Facebook is pushing Google to find a more targeted ad strategy, slowly loosening its restraints on highly sensitive search data that could be used for more effective marketing, according to ad world insiders and experts.
Facebook has been willing to apply all the social data at its disposal for super-targeted advertising. Meanwhile, Google has been known for walling off its search data from the great wealth of advertising possibilities, the digital ad experts said.
“Now, there’s so much rhetoric that players like Facebook are eating Google’s lunch,” said Robert Peck, an analyst with SunTrust Robinson Humphrey, adding that the competitive climate could make it easier for Google to justify taking more liberties with search data.
Google has recently embraced data-driven programs similar to ones that Facebook and Twitter already offered. For instance, last month, Google launched Customer Match. This week, the search giant opened Shopping Insights for retailers to get a better look at search trends.
“The more data Google opens up to clients and advertisers, the more targeted the ads, and the more return on investment [for brands],” Peck said. “And the higher the ROI, the more spending.”
Still, these initial steps are minor compared to what search data could do for ad targeting, sources said.
Google is careful of mixing money and search, because of consumer privacy concerns on its main product and the ever watchful eye of regulators. But the more Facebook can break down the data barriers, the more cover there is for Google to follow suit, sources said.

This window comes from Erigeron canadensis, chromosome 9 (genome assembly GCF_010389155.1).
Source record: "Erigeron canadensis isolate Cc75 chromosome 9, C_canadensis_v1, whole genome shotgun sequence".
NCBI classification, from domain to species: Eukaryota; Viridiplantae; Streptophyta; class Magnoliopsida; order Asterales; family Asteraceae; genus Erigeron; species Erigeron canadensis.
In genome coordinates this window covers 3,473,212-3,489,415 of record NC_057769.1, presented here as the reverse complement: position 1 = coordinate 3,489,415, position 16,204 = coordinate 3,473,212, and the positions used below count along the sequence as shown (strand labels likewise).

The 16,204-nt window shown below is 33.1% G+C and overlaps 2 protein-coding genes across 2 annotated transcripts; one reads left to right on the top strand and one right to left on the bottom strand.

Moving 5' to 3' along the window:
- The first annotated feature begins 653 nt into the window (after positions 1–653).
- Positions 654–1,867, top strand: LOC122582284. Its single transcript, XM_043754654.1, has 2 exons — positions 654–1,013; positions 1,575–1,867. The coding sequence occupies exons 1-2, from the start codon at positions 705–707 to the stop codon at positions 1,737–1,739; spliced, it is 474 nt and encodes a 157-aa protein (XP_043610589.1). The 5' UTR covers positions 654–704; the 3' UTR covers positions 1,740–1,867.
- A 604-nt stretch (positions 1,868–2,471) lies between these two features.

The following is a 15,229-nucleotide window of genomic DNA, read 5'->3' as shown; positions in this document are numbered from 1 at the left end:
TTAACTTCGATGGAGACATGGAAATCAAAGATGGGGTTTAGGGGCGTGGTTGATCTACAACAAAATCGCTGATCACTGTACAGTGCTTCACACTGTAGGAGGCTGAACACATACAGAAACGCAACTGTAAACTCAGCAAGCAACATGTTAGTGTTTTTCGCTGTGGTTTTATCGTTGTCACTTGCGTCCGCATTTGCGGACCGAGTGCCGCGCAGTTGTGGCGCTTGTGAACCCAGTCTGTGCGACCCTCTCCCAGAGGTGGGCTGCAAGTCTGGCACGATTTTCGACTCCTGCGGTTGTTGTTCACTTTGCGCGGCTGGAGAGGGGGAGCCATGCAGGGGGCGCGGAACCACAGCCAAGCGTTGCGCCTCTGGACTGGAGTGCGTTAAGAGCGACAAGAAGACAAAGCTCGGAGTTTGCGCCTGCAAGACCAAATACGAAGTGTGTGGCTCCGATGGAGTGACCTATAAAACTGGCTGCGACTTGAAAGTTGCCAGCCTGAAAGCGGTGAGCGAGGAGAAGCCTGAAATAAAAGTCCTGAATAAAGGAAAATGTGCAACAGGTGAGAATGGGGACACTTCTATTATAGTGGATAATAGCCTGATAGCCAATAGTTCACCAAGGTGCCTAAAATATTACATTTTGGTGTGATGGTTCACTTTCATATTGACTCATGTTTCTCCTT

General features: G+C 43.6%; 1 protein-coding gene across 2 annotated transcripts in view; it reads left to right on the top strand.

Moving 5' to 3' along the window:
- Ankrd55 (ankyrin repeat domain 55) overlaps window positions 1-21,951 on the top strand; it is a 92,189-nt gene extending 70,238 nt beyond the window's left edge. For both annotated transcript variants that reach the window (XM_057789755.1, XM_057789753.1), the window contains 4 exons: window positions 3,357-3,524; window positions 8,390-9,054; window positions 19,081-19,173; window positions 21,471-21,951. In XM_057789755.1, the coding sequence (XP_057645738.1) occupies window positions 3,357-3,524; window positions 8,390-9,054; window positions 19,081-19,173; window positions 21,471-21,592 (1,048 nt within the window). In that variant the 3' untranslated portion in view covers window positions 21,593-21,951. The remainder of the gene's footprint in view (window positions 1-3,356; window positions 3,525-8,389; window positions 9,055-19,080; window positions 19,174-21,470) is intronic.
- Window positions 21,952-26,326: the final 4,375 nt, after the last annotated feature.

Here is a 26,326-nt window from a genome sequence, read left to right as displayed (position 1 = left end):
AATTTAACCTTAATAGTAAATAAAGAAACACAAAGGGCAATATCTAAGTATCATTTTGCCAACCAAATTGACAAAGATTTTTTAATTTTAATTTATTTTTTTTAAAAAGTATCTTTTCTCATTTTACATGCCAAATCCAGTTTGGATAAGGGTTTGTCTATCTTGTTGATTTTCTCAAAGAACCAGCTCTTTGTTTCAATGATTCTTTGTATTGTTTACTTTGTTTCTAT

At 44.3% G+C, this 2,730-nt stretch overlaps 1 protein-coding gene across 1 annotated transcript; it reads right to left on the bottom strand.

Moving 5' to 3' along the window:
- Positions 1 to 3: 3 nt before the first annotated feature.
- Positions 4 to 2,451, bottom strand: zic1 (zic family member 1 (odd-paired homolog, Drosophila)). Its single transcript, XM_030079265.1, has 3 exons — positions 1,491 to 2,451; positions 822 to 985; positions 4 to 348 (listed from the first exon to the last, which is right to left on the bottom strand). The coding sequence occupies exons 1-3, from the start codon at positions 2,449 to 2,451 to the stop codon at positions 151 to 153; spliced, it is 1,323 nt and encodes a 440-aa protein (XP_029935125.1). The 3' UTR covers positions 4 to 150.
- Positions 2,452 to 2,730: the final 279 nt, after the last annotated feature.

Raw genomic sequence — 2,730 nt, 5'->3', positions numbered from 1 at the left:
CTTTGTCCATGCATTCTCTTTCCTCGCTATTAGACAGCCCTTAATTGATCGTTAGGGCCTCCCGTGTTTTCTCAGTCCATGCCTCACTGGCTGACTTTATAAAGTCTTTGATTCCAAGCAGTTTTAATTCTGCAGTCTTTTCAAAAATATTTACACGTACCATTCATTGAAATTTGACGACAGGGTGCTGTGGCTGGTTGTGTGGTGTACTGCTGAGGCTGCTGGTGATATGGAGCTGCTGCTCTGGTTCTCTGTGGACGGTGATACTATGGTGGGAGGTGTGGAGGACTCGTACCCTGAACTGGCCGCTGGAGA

“Google is still being pretty cautious in how it’s doing this,” said one search marketing executive who works closely with the company. “Facebook has opened the door for them and they are capable of doing a lot more.”
Customer Match, for example, is still mostly about what data brands can bring to the equation, not what Google could provide. Shopping Insights are more about giving analytics to brands than targeting ads.
Google will need to do — and plans to do — a lot more, sources said.
“Facebook is such a real threat and so good at executing,” a digital ad agency executive said. “So what’s happening is, Facebook is pushing Google to do all the things it wouldn’t do before.”
There are signs that search has passed the point of peak growth. In display ads, Facebook is showing faster growth.
Display ads, which are served on YouTube and Google-owned and partner websites, saw a 25 percent increase in clicks last quarter compared to a year ago, a new Adobe report said.
Facebook saw a 35 percent increase in people clicking on ads, the Adobe Digital Index found.
This difference is why Google needs more relevant ads powered by better targeting, Adobe said.
“The Customer Match announcement shows that Google is under pressure to better leverage targeting data, in order to improve its performance,” the report said.
Google is still by far the leader in digital advertising, commanding nearly 30 percent of the worldwide marketplace, according to eMarketer. But the competitive landscape has changed. Facebook has a nearly 10 percent market share and growing. (Not to mention the fact that Verizon recently bought AOL and plans to use every part of the data beast to target ads to consumers.)
In this atmosphere of total data awareness in digital, where every consumer click is logged and put to use toward more specific ads, Google appears ready to step up its tactics, too.
Some marketing experts said they’ve seen Google become looser with information like location, which it can get from more than one billion Android phone users.
One program Google launched earlier this year was to show brands that people who clicked on ads also visited stores — another functionality that Facebook pioneered.
“Forever, Google never gave localization data — and now they do,” the digital ad agency source said.
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